You won’t hear the word AIDS in Paul Selig’s one-act “Terminal Bar” at the Cast Theatre. You also won’t hear the phrase nuclear war .
Selig is working in the dystopian tradition of science fiction, in which the characters are virtually the only people alive and the drama remains topical without ever identifying the topic.
Selig’s one-word metaphor is simply plague , and it’s only one indication of a young writer who can make sound artistic decisions. And he does it while conjuring up some emphatically loony dialogue and creating emotional tides that defy charting.
“Terminal Bar” is a play that knows how to set us down into a mystery--the character kind, not the genre kind--while not being overly concerned that we find our way out. That’s clear from the prologue, which introduces us to Martinelle (Susannah Blinkoff), a hooker waiting in the Terminal Bar for her pimp to get off the phone; Holly (LaRue Stanley), a Texas woman leaving her embalmer husband, and Dwayne (Brent Hinkley), a puzzled New York teen-ager locked out of his dead parents’ apartment by their maid.
There’s a sense, accented by Steven T. Howell’s angular lights and set and Michael Panes’ overly portentous synthesized music, that these people aren’t going to escape the plague, but that it will be interesting to watch them try.
In this, Selig only partly succeeds. It is a back-breaking stretch, even within the play’s crazed environment, to believe that Holly would make it--or want to make it--to New York, where Dwayne and Martinelle are the only ones left. Once Holly is there, Selig hasn’t figured out how she clashes with the hooker in something more than the standard street-crawler-meets-hick encounter. Martinelle calls Holly “a deal,” but that is about as fresh as the exchange gets.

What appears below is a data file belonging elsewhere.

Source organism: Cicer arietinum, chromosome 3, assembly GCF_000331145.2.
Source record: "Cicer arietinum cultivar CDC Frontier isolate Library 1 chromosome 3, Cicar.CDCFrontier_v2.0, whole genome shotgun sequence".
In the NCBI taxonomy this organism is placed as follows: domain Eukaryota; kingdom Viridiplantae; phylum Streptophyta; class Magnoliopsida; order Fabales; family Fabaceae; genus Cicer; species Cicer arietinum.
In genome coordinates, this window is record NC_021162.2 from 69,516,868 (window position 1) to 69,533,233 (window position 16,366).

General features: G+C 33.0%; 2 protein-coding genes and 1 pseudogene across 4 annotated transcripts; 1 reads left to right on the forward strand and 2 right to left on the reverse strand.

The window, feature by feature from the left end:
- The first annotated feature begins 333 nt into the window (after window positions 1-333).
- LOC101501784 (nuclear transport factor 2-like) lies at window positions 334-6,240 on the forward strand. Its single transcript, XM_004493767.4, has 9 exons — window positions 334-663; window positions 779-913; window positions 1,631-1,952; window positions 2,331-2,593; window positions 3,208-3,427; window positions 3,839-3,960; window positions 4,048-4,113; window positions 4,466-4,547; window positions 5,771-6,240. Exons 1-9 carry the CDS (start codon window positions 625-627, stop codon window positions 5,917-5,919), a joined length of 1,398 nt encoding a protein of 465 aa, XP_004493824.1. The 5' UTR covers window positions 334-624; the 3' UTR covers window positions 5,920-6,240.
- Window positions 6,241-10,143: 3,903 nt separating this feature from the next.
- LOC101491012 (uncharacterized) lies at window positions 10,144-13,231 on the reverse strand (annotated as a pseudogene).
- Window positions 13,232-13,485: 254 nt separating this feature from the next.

The language really comes alive in the monologues. (What is a bar play, even a dystopian one, without monologues?) Holly talks fancifully about how she got impregnated while floating in a swimming pool. Dwayne relates a strange encounter with a plague-ridden man in the bathroom. Martinelle explains her reluctance to deal with the fact that her pimp has been on the phone--and dead--for a week. It’s here that Selig stylishly prods the end-of-the-road themes of conventional bar plays into areas full of the imagery of late 20th-Century dread.
That imagery is extended by director Kenneth Biller’s cast, whose faces are right out of today’s urban-based, caustically paranoiac underground comics. Hinkley’s Dwayne is both affecting and absurd, with a face full of braces and amazement at this new adult world of death. Stanley calms her Carole Cook routine of playing to the crowd, and brings some moments of real tenderness to Holly. Martinelle’s heart isn’t even plated with gold, but Blinkoff makes sure she has a sense of humor.
At 804 N. El Centro Ave., Thursdays through Saturdays, 8 p.m., Sundays, 7 p.m ., indefinitely. Tickets: $12-$15; (213) 462-0265.